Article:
What is the Cognitive Approach?

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  • Written By: J.S. Metzker Erdemir
  • Edited By: Bronwyn Harris
  • Last Modified Date: 07 December 2018
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The cognitive approach is an area of psychology that focuses on mental processes, perception, and language as a way of explaining and understanding human behavior. It started to develop in the 1960s, and by the end of the 20th century, it had become the dominant school of thought in psychology. Psychotherapy based on this approach attempts to alter behavior by attempting to change the behavior’s underlying cognition, or thought processes.

There are a few assumptions that are central to the cognitive approach. One is that human behavior can be understood by scientific processes. Unlike Freudian psychology, cognitive psychology developed through empirical testing. Another assumption is that human behavior is a series of responses to external stimuli mitigated by people's thoughts, perceptions, moods, and desires.

Cognitive psychology differs from the older, behaviorist approach to human behavior. Behaviorists believe that all people are essentially the same at birth, but their personality is affected and formed by environmental factors and outside stimuli. They also believe that behavior can be permanently altered by changing the environment. Behaviorism views people as blank slates passively reacting to their surroundings.


The cognitive approach, on the other hand, considers thought processes as the primary determinant of behavior. These thought processes include reasoning, intelligence, memory, attention, and sensory perception. Language and how it is used in mental processing is also considered. This approach builds on behaviorism by assuming that people’s behavior is a result of external stimuli, but argues that the way a person's mind actively processes his or her environment is what determines behavior and personality.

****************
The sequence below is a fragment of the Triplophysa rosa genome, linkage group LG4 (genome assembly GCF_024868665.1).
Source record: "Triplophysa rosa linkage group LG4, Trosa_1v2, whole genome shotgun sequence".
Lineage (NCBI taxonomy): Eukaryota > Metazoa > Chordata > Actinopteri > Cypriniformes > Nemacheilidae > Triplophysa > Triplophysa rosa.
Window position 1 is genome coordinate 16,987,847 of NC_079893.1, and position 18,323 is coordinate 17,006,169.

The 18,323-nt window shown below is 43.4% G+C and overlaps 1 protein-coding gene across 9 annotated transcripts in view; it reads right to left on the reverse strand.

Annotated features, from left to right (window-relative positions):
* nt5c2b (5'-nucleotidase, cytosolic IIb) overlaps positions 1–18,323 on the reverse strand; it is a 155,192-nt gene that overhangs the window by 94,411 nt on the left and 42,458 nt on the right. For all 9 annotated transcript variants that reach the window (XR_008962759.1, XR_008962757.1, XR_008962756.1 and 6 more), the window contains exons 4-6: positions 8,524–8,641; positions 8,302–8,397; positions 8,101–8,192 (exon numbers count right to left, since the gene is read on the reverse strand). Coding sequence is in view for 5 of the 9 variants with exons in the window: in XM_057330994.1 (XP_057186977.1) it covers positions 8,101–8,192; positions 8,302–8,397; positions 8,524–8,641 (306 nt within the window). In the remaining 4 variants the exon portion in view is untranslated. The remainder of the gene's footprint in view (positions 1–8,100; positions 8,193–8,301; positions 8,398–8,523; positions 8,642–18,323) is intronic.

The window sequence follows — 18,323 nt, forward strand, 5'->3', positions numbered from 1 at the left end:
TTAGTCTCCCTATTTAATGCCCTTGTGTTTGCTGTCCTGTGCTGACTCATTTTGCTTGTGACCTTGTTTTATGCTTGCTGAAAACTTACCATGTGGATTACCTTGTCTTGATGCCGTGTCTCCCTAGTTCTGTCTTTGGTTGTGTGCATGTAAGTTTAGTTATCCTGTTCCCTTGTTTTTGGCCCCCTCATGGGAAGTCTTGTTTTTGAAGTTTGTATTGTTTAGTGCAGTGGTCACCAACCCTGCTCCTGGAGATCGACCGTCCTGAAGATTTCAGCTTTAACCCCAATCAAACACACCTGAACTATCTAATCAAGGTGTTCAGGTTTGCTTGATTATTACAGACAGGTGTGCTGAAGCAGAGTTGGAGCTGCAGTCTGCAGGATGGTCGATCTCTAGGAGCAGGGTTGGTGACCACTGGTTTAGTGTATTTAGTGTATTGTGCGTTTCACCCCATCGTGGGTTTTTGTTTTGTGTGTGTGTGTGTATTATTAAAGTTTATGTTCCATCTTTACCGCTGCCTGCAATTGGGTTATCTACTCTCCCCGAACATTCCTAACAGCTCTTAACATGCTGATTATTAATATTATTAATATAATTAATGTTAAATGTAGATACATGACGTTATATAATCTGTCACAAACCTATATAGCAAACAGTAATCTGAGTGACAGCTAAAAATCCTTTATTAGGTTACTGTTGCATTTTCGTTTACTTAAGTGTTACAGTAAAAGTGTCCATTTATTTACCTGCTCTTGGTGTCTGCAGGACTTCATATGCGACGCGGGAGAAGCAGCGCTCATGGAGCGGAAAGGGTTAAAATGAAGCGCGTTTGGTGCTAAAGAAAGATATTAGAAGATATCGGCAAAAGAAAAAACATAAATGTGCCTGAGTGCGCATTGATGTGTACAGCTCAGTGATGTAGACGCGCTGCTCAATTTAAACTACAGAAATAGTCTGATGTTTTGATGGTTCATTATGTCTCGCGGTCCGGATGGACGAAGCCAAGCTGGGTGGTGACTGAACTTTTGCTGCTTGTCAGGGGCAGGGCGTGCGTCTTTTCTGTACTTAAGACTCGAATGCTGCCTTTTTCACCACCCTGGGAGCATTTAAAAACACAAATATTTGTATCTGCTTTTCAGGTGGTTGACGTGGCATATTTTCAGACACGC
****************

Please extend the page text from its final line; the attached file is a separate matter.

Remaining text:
Behaviorism is not entirely rejected in psychological treatment that is based on this school of thought. Cognitive behavioral therapy, or CBT, attempts to combine the two approaches to treat patients. For example, a psychologist might treat a phobia by examining the mental processes that are causing the irrational fear. Rather than attempt to directly change a person’s behavior or environment, the psychologist might work on getting the patient to identify and alter the thought processes that are causing the fear.

There are some criticisms of the cognitive approach. Human thinking is an invisible process, and therefore cognitive processes are hypothetical constructs. Another important criticism is that biology, genetics, culture, and past experience have not been sufficiently tested as factors in mental processing. In cognitive psychology, human information processing is likened to computers, which perhaps oversimplifies the human mind.


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Post 6

@jeancastle00: "Accepting the cognitive approach to examining the human mind is the fact that it states that there must be some kind of logic behind every process of the human mind."

This is true in a way. The psychologist in charge of my graduate program used to tell us, "No matter the background of a person, a substance user, a newly married couple, or just a child, each one of them will have a logical reason for their actions or feelings. The logic may not be logical, but it is to the individual" (subjective logic).

Post 5